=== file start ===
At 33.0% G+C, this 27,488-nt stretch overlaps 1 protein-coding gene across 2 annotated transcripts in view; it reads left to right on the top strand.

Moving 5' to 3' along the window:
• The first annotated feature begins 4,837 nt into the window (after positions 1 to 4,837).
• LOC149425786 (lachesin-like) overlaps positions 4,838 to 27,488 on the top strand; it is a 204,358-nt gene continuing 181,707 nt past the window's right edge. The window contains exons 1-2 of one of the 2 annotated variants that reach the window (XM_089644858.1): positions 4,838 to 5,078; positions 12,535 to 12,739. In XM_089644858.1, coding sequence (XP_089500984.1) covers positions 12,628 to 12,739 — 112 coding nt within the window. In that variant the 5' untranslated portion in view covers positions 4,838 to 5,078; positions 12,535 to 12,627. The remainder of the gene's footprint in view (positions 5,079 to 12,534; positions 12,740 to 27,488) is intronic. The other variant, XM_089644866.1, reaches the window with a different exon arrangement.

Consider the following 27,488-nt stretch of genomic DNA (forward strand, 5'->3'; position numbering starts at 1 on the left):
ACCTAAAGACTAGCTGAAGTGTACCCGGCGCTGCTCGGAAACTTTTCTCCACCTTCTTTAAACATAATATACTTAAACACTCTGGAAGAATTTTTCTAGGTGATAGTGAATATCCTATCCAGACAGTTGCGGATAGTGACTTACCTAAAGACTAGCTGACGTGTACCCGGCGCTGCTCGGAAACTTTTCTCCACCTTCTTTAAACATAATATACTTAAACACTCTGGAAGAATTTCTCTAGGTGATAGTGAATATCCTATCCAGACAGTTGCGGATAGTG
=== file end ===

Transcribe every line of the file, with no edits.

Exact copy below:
At 33.0% G+C, this 27,488-nt stretch overlaps 1 protein-coding gene across 2 annotated transcripts in view; it reads left to right on the top strand.

Moving 5' to 3' along the window:
• The first annotated feature begins 4,837 nt into the window (after positions 1 to 4,837).
• LOC149425786 (lachesin-like) overlaps positions 4,838 to 27,488 on the top strand; it is a 204,358-nt gene continuing 181,707 nt past the window's right edge. The window contains exons 1-2 of one of the 2 annotated variants that reach the window (XM_089644858.1): positions 4,838 to 5,078; positions 12,535 to 12,739. In XM_089644858.1, coding sequence (XP_089500984.1) covers positions 12,628 to 12,739 — 112 coding nt within the window. In that variant the 5' untranslated portion in view covers positions 4,838 to 5,078; positions 12,535 to 12,627. The remainder of the gene's footprint in view (positions 5,079 to 12,534; positions 12,740 to 27,488) is intronic. The other variant, XM_089644866.1, reaches the window with a different exon arrangement.

Consider the following 27,488-nt stretch of genomic DNA (forward strand, 5'->3'; position numbering starts at 1 on the left):
ACCTAAAGACTAGCTGAAGTGTACCCGGCGCTGCTCGGAAACTTTTCTCCACCTTCTTTAAACATAATATACTTAAACACTCTGGAAGAATTTTTCTAGGTGATAGTGAATATCCTATCCAGACAGTTGCGGATAGTGACTTACCTAAAGACTAGCTGACGTGTACCCGGCGCTGCTCGGAAACTTTTCTCCACCTTCTTTAAACATAATATACTTAAACACTCTGGAAGAATTTCTCTAGGTGATAGTGAATATCCTATCCAGACAGTTGCGGATAGTG